In 1984, when the Museum and Art Gallery of the Northern Territory (MAGNT) initiated the annual National Aboriginal and Torres Strait Islander Art Awards (NATSIAA), contemporary Indigenous art was slowly catching the attention of both critics and collectors. Today, Aboriginal and Torres Strait Islander art is widely and internationally respected, and during August, while the Darwin Festival is taking place, the whole city of Darwin celebrates both the depth and breadth of Indigenous creative talent.
The festival includes myriad shows and events: Salon21 presents multiple Indigenous art exhibitions across five galleries; the Darwin Aboriginal Art Fair offers ethically sourced arts and crafts from 70 Indigenous-owned art centres; fashion and textiles are showcased both in the National Indigenous Fashion Awards and on the Country to Couture catwalk; and singers, songwriters and musicians are honoured in the National Indigenous Music Awards. MAGNT director Marcus Schutenko describes this as a thriving ecology of Indigenous art, and NATSIAA is at its heart.
Pitjantjatjara artist Timo Hogan has taken out the top gong—the prestigious Telstra Art Prize—for his spectacular painting Lake Baker, 2020. The artist, who lives in Tjuntjuntjara in Western Australia, has been a NATSIAA finalist in previous years, with powerful paintings that pay homage to his father’s country.
“I’m painting Lake Baker. It’s a sacred place,” explains Mr Hogan. “My father showed me the Tjukurpa (spiritual / ancestral creation story) when I was a boy. It’s got a big story, but I can’t tell all of it, miilmiilpa (highly sacred), only the front part.”
Bugai Whyoulter has won the General Painting Award for Wantili (Warntili, Canning Stock Route Well 25), 2021, while the Bark Painting Award went to Dhambit Munuŋgurr, whose work Bees at Gäṉgän was lauded by the judges as “completely transforming the medium and conventions of bark painting as we know it.” The late Yolngu artist Ms M Wirrpanda was posthumously awarded the Works on Paper prize for a compelling abstract drawing in fibre-tip pen, Untitled, which was completed in the last months of her life.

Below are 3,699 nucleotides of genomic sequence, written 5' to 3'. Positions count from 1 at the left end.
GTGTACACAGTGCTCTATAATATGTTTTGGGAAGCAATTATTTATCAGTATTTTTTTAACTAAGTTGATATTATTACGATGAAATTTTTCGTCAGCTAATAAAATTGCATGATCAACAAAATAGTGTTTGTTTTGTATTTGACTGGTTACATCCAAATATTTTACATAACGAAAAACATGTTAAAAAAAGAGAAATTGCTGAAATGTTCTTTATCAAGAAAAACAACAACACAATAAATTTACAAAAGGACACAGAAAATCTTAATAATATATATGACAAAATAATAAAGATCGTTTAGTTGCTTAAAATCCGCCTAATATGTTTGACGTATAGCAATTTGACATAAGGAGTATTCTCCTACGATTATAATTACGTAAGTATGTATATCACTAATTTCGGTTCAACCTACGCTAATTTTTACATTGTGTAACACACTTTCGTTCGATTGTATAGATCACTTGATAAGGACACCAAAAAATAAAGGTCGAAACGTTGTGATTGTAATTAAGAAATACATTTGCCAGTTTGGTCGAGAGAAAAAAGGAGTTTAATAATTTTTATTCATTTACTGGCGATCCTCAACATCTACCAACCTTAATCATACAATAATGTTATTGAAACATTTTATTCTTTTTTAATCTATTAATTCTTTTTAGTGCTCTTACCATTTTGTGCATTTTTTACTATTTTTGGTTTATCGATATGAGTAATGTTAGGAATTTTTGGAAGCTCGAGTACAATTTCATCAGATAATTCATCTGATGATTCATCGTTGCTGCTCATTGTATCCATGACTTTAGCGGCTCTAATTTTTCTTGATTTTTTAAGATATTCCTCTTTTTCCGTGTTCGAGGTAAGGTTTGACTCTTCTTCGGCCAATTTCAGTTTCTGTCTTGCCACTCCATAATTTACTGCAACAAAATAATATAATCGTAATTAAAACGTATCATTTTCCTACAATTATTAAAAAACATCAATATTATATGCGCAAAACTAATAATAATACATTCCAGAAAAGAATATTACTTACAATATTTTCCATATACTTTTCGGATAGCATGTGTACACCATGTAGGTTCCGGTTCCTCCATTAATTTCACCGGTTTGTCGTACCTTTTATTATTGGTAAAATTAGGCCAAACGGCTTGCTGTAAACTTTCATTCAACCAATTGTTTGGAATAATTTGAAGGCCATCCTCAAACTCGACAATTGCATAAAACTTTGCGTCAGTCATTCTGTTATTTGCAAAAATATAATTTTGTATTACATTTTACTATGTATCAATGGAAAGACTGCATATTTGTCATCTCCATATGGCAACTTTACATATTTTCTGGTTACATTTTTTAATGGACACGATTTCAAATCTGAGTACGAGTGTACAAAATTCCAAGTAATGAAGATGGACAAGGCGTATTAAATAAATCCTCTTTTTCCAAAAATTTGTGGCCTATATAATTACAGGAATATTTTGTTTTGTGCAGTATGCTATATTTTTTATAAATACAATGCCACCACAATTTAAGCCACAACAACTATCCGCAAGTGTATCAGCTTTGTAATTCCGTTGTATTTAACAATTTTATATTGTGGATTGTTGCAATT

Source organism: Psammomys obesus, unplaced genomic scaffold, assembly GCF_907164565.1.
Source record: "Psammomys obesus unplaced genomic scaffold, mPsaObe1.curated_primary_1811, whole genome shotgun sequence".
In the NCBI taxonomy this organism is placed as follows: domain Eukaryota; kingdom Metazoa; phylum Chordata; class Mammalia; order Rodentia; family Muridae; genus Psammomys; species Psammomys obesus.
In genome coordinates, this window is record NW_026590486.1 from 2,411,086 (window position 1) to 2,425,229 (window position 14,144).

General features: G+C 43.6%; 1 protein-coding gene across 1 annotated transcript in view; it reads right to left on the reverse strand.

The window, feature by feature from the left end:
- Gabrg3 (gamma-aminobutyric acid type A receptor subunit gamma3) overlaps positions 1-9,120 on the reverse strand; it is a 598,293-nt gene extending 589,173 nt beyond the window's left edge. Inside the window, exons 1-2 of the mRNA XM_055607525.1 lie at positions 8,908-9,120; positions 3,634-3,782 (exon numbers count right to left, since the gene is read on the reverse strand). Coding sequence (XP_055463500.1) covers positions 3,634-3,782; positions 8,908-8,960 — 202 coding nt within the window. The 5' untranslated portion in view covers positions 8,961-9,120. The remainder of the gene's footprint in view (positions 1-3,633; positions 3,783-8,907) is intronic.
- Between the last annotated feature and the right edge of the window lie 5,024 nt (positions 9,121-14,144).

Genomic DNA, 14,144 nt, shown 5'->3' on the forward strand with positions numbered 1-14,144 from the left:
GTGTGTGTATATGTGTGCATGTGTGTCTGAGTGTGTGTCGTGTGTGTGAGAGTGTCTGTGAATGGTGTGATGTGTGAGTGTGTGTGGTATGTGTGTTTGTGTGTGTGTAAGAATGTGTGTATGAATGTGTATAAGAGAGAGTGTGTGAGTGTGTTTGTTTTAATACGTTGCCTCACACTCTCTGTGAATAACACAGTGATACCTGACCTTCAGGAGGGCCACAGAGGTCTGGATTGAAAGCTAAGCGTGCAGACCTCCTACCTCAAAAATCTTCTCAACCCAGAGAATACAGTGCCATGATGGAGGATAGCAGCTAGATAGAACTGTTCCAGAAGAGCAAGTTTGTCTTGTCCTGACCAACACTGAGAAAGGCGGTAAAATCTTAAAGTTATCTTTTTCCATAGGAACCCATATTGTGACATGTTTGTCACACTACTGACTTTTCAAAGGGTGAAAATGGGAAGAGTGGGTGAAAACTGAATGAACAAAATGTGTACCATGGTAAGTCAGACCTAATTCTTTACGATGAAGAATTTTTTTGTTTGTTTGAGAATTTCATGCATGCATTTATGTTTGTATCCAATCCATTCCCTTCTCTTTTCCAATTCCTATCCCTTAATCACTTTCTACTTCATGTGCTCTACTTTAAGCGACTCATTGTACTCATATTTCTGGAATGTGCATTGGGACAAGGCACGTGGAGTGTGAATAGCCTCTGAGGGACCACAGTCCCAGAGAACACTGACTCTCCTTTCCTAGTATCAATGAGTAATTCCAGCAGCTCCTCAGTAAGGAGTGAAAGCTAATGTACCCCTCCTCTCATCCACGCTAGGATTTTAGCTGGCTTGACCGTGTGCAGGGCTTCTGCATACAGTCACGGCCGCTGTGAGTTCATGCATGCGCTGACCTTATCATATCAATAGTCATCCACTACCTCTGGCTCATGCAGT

Hubert Pareroultja and Mervyn Rubuntja received the Wandjuk Marika 3D Memorial Award for their large-scale immersive work Through the veil of time, 2021, which saw the artists using watercolour on silkscreen mesh to convey the Country of the Central Desert, in the style of the Hermannsburg School. The Multimedia Award went to Tiwi artist Pedro Wonaeamirri for Jilarti, live performance of Jilarti (brolga song), pimirtiki (feather head piece), imeuja (false beard), tokwayinga (feather ball), tjimirrikamarka (fighting stick), tunga (folded bark bag), 2021, a performance with associated ceremonial objects. The judges commented of this work: “By animating these objects through ceremony—both live and digitally presented—Pedro offers a powerful reminder to all of us that Aboriginal culture is a living culture, rich in tradition.”
Queensland-based Kyra Mancktelow, from the Jalai language group, was awarded the Emerging Artist Award for her etching Moongalba 11, 2021. Described by the judges as “haunting and ghostly”, the piece uses textiles and printmaking to explore the legacy of missionary schools and the Stolen Generations.
This year the award exhibition features works by 65 established and emerging Indigenous artists from across the country. While the judging panel acknowledged many of these artists would have faced challenges making art during a pandemic, MAGNT too has felt the repercussions of Covid-19—although, as Schutenko points out, they weren’t all bad.
Despite having to close the 2020 NATSIAA for a period, Schutenko explains that the pandemic and ensuing travel restrictions gave MAGNT the push they needed to develop an interactive virtual NATSIAA exhibition. “I think everyone was really excited about being able to reach a broader audience,” he says. NATSIAA usually draws people to Darwin from Europe and North America, as well as from all over Australia—and with the addition of a virtual exhibition again this year, everyone, everywhere, can now visit.
National Aboriginal and Torres Strait Islander Art Awards
Museum and Art Gallery of the Northern Territory
7 August – 6 February 2022
5 August – 22 August
This article was originally published in the July/August 2021 print edition of Art Guide Australia.